Untrending: Does Apple Cider Vinegar Help Weight‑Loss? Sort Of
In Untrending, we side-eye the latest fads so we know what we’re getting ourselves into — and what (if anything) we’re getting out of them.
Apple Cider Vinegar. Sounds like the sort of fancy pantry staple one would add to their Waldorf salad, or tart up deviled eggs with. However, this vinegar, made of fermented apples and water, is more often gulped down like a shot of tequila with breakfast, to curb weight gain and activate a host of benefits like weight-loss, increased immunity, and controlled blood sugar.
For thousands of years, apples were too bitter to munch on, and their only value was the fermented cider one could harvest from it. From ancient Egyptians to Babylonians to Romans, apple cider spread fast. The more recent history of apple cider vinegar as a wellness trend can be traced to Folk Medicine, a 1950s book by a U.S. based doctor who endorsed apple cider vinegar as a cure-all. More recently, the apple cider vinegar trend took off again in the 2010s, owing its resurgence to the DIY home remedy and clean beauty trends — specifically the no-shampoo movement, which chose to switch out alkaline shampoos with products like baking soda and apple cider vinegar.
Like all wellness trends, ACV as it is colloquially called, blew up. Magazines extolled its benefits, calling it magic — as a cleaning agent, as a wellness drink, and as a beauty tool – selling it bottled up, or even as capsules. More importantly, the internet grew more and more fascinated with the apple cider vinegar’s magical weight-loss properties — that it inhibited appetite, cravings, and helped drop the pounds. However, research does not quite agree as enthusiastically about ACV’s weight-loss elixir status.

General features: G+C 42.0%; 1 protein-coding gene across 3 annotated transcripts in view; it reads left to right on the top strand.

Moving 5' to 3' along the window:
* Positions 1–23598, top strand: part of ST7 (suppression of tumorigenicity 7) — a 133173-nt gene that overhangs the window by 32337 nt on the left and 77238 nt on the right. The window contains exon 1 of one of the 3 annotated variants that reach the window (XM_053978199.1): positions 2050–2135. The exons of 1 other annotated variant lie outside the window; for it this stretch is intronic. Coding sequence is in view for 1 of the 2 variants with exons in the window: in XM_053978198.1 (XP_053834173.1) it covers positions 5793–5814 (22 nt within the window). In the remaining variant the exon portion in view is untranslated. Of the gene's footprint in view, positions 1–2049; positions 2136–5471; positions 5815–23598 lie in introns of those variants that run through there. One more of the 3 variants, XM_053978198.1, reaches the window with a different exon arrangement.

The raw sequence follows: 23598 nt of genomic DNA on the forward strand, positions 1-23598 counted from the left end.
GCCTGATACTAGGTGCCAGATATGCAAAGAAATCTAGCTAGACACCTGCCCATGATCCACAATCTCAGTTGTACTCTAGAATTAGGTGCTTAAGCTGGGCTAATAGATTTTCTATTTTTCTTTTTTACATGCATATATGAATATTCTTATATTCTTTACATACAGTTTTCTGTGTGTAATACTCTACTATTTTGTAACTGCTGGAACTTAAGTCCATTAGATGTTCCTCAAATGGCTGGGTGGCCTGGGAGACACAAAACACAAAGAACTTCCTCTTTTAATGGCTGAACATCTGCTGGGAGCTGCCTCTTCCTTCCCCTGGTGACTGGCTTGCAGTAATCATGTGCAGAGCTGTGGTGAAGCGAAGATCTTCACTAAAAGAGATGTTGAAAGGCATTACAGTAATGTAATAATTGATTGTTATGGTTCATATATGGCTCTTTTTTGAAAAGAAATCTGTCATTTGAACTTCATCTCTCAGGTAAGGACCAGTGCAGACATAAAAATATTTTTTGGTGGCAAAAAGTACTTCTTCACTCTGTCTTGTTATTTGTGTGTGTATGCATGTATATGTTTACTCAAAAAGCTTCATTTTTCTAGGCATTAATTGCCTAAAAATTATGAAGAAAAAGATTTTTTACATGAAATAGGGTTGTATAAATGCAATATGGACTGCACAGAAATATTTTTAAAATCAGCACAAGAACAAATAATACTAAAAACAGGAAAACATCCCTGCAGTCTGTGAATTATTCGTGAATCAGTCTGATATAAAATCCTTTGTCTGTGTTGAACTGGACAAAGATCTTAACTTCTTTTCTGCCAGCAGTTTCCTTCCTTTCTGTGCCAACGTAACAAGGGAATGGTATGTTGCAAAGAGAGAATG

Does apple cider vinegar have any health benefits?
Though the doctor who wrote Folk Medicine swore by ACV, modern medical practitioners are a lot more cautious when it comes to declaring it a cure-all.
Research has found that ACV is capable of improving blood sugar levels in individuals with insulin resistance, but the study involved only 11 people. Another stated that ACV helps reduce body weight and fat, but that too tested around 150 obese individuals only. Though these studies do illustrate that apple cider vinegar may have some small benefits, larger-scale research, and inquiry is necessary before one can conclusively say that it has solid health benefits.
A clinical trial from the Journal of Functional Food stated that ACV did help reduce weight — participants who drank ACV lost around 9lbs (4kgs) over 12 weeks and had decreased cholesterol levels, as compared to those who drank placebos. However, the kicker is that the participants also ate at a significant caloric deficit, which also aided the weight loss in question.
More research states that ACV helps kill one’s appetite and cravings by making the stomach feel full. However, this too is a temporary benefit, depending on the different appetites of different individuals. Plus, apple cider vinegar shots cannot be used frequently, as they might cause acid reflux (heartburn), and erode tooth enamel when consumed often.
Essentially, apple cider vinegar may help boost weight loss if combined with exercise and healthy food intake, but it’s hard to know how strong of a factor it may be. On its own, it cannot cause weight loss at the scale desired by an individual who wants to get slimmer. Plus, apple cider vinegar should only be consumed diluted, and around twice a day maximum, in order to make sure it does not harm the digestive system.
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Does apple cider vinegar have any beauty benefits?
Beyond internal health benefits, ACV is also touted as quite the beauty hack. Now a bankable ingredient in multiple shampoo and conditioning products, plus as a part of homemade hair masks, ACV is said to help itchy scalps and hair breakage.
ACV can inhibit the growth of certain fungal infections, which makes it a good anti-dandruff resource. Its acidic nature can also balance the pH of hair previously damaged by alkaline shampoos containing cleaning agents like sodium lauryl sulfate. However, ACV can harm one’s hair and scalp if used without dilution, also due to its acidic nature. ACV also helps strip hair off excessive oils, which makes it a bad bet for dry hair.
Similarly, for skin, ACV is used as a toner, which helps balance the skin’s pH level, and helps fade acne scars and warts. However, when utilized without proper dilution, it can lead to chemical burns on both facial and scalp skin.
As a natural health and beauty remedy, ACV — though effective on a small scale, and not dangerous — can cause harm if over-utilized, and without proper dilution. The key here, as with all things health, is moderation.
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